Fun on Facebook

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The BioLogic Institute, the purported research arm of the Disco ‘Tute, now has a Facebook page where they post miscellaneous anti-evolution notes, many from the recent book by Ann Gauger, Douglas Axe, and Casey Luskin titled “Science and Human Origins”. One recent note was headed

From the scientific evidence, it is stubbornly uncertain how the first humans arose, whether from a lineage including ape-like creatures and far humbler ancestors or not.

Nick Matzke did a lovely job of rebutting that claim in the comment thread on the post. In the end, ‘BioLogic Institute’ abandoned the field, saying

I am closing this discussion because we are talking past each other. Our responses will be posted separately at www.biologicinstitute.org.

Where, as Jeff Shallit noted, comments are not allowed. As is their habit, when challenged the brave scientists of the Disco ‘Tute retreat to their insulated world, safe from those pesky critics’ comments.

137 Comments

Unlike! Unlike! Unlike!

At least it hasn’t gone down the memory hole … yet.

For us unfacebooked barbarians, can someone repost the takedown?

I was posting over at ENV, pounding on Casey’s “dinofuzz” nonsense with detailed information on feathered dinosaurs [http://www.evolutionnews.org/2012/0[…]f061991.html]. Here is the fantastically arrogant and hypocritical response from John G. West.

It’s unfortunate, but alas instructive, that certain Darwinists find it difficult to defend their position without resorting to ad hominem or otherwise personal attacks. …we ARE serious about enforcing the rules of civility. Vigorous presentation of scientific evidence and arguments are welcome. Snarky comments about people’s motives (or false claims about ENV’s moderation policies) are not appropriate. I’ve allowed some of your recent posts because they do make some substantive arguments, which are welcome here. But they also contain comments that are basically false personal attacks. …if you continue to include the uncivil material, future comments will NOT be posted.

Let’s review what I did that was so bad, so morally inferior to the upright citizens at ENV.

…certain Darwinists find it difficult to defend their position without resorting to ad hominem or otherwise personal attacks. …Snarky comments about people’s motives…false personal attacks… uncivil material, future comments will NOT be posted.

Now this is from ENV, a blog where David “Darwinists are Nazis” Klinghoffer recently wrote:

So it goes with the community of Darwin boosters. Their ranks are heavy with bullies and their leaders are almost all cowards, who flee from a fair fight on the merit of the ideas that are up for debate. [David Klinghoffer, http://www.evolutionnews.org/2012/0[…]a061271.html]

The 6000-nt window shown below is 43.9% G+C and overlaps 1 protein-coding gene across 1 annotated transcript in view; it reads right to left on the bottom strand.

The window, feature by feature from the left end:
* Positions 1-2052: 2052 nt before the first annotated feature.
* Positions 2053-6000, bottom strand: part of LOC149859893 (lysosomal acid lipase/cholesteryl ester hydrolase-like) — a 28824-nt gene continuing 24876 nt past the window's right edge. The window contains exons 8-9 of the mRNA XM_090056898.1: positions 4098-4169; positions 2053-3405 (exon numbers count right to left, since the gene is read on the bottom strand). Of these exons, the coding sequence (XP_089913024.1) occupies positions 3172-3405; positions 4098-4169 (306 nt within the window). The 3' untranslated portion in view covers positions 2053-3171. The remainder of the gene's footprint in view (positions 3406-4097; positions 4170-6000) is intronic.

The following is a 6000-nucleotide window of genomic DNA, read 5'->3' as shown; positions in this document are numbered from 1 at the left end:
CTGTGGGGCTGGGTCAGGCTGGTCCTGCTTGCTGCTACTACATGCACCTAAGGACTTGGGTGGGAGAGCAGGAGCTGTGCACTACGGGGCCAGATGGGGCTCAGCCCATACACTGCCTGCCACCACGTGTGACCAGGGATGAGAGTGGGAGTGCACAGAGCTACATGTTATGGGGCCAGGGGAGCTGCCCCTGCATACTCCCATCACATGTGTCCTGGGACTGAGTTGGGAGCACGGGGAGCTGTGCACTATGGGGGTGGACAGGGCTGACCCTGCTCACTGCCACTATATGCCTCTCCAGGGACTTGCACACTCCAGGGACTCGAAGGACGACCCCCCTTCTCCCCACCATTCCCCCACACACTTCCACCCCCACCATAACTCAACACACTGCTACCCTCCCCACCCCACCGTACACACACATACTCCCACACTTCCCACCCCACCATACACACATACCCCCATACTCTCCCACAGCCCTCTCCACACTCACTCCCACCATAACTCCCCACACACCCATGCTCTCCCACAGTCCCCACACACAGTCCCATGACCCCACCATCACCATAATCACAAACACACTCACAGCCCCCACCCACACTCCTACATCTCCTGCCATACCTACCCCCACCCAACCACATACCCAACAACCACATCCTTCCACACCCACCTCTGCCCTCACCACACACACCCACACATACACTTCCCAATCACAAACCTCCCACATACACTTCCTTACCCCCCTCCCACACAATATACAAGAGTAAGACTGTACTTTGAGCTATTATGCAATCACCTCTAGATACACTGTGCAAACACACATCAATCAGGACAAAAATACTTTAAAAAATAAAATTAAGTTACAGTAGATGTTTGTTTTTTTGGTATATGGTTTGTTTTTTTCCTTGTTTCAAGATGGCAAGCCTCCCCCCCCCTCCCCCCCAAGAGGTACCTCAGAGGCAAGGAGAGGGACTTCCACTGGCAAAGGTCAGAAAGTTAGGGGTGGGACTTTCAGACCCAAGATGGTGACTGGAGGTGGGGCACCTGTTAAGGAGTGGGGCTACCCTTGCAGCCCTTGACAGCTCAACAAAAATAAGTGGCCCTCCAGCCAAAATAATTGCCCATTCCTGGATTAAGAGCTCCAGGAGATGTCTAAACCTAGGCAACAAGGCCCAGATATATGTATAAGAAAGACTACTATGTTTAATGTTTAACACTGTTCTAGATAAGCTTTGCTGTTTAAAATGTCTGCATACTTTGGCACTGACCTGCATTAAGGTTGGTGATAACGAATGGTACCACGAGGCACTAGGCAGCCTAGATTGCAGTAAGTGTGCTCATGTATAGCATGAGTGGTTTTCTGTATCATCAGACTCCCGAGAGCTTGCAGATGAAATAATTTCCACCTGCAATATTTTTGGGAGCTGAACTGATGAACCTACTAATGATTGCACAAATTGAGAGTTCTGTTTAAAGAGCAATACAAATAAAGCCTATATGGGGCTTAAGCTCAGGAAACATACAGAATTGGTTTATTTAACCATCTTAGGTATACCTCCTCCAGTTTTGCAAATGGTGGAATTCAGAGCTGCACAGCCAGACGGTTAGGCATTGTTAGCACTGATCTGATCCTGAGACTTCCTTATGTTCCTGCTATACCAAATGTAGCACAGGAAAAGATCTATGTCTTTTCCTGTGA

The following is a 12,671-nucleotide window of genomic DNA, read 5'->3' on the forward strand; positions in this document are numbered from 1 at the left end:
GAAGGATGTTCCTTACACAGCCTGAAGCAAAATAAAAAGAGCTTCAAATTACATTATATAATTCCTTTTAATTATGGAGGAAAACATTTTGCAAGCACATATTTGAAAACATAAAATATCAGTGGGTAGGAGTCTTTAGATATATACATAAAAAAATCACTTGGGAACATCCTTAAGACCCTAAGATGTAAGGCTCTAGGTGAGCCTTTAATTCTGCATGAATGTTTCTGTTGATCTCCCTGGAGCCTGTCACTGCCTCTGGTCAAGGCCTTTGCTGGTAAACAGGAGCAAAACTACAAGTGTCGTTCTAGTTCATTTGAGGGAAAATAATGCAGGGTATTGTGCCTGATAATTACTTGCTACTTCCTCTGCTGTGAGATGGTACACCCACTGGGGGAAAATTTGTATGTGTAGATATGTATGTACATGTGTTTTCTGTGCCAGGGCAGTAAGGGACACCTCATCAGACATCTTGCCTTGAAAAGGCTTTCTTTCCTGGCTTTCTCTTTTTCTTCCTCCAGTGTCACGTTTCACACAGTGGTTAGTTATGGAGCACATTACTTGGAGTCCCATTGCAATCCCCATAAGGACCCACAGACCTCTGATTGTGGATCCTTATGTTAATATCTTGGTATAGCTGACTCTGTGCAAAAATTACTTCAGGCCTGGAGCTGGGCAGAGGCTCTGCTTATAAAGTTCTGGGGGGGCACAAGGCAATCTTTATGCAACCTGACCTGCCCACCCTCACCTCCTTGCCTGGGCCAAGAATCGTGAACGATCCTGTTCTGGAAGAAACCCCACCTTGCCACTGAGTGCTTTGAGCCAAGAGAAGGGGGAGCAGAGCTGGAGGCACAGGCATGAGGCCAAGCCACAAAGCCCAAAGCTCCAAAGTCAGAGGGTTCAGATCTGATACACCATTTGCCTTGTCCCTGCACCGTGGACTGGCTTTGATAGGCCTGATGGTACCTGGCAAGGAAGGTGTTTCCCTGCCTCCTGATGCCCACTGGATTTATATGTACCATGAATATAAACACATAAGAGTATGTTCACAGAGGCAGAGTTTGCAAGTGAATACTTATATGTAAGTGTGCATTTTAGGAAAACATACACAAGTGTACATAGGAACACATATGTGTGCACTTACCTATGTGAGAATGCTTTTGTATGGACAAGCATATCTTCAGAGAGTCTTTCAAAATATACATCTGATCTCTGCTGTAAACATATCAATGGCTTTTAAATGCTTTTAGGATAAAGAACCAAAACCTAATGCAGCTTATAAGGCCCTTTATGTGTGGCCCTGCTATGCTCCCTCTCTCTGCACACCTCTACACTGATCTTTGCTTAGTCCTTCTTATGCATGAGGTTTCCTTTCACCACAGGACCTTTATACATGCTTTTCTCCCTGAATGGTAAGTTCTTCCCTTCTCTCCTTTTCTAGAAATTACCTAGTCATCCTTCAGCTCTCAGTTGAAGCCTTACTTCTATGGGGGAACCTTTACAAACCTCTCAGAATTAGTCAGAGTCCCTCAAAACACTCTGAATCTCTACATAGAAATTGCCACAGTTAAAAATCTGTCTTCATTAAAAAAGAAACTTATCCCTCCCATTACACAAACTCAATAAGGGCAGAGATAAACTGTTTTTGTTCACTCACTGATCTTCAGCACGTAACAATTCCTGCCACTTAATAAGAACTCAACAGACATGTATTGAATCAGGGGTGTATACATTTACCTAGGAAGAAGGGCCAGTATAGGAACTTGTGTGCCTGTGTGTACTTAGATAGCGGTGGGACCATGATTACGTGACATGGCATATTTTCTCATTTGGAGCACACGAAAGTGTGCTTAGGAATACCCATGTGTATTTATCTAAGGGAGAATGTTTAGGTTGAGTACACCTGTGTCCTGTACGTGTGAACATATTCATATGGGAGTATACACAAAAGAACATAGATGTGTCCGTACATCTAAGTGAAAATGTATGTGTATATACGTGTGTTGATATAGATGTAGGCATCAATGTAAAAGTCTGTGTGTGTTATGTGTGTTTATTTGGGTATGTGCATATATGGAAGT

And another recent post by David “Darwinists are Nazis” Klinghoffer is subtly titled “Darwin’s Cowards”, illustrated with a photo of a mouse hiding in a log. Attacking Coyne and Garwood:

There is something deeply dishonest about this. Can their [Coyne and Garwood’s] readers and their students really be so foolish as to fail to understand that they are being hoodwinked?

…Stop trawling the Internet for silly stuff from Pakistan or Turkey, when you’ve got a very different and serious intellectual and scientific challenge waiting outside your front door.

We’ve talked about academic bullies…the David Coppedge affair… the other face of bullying for Darwin: the refusal to pick on someone your own size even as you go around beating up on “creationists”… [Klinghoffer, http://www.evolutionnews.org/2012/0[…]1059851.html]

So far as I know, comments have never been enabled for any post by David “Darwinists are Nazis” Klinghoffer. What courage! What manliness! What honesty!

They hide behind “No Comment” walls, then claim we’re cowardly when we don’t challenge their ideas… because they censor and suppress any challenge.

Sociopaths on Facebook (a social media platform)?

Oh, wait, they ran away. Never mind, all is well in Mudville.

It’s messy but here’s a capture of the text, before they take it down in embarassment:

Biologic Institute - 143 like this July 6 at 4:38pm -

From the scientific evidence, it is stubbornly uncertain how the first humans arose, whether from a lineage including ape-like creatures and far humbler ancestors or not. A Veil Is Drawn Over Our Origin as Human Beings www.evolutionnews.org Evolution News and Views (ENV) provides original reporting and analysis about the debate over intelligent design and evolution. Like - - Share 2 people like this.

Nicholas J. Matzke It’s only “stubbornly uncertain” if you ignore most of the fossil evidence. Here’s some of the evidence. http://pandasthumb.org/archives/200[…]omini-1.html Follow the evidence wherever it leads, guys. Fun with Hominin Cranial Capacity Datasets (and Excel), Part 2 - The Panda’s Thumb pandasthumb.org Due to popular demand I have made some more charts that are slightly more complex than the hominin cranial capacity chart from yesterday’s post. Yesterday at 7:35am - Like - 3 - Biologic Institute Welcome, Nick. Your link deals only with cranial capacity, and seems mainly to be concerned about showing a progression in brain size across the hominins. It doesn’t address any of the the other arguments about a sudden change in morphology between australopithecines and Homo. Yesterday at 11:15am - Like

Nicholas J. Matzke Considering that there are a number of cases where the exact same specimen/species has been put in both Australopithecus and Homo, depending on the researcher, I think the gap you wish was there doesn’t actually exist. 22 hours ago - Like

Biologic Institute Homo erectus or Homo habilis or ? 22 hours ago - Like

Richard B. Hoppe Be nice to see a list of the characters that show “a sudden change in morphology between australopithecines and Homo,” with appropriate references/citations. 20 hours ago - Like - 1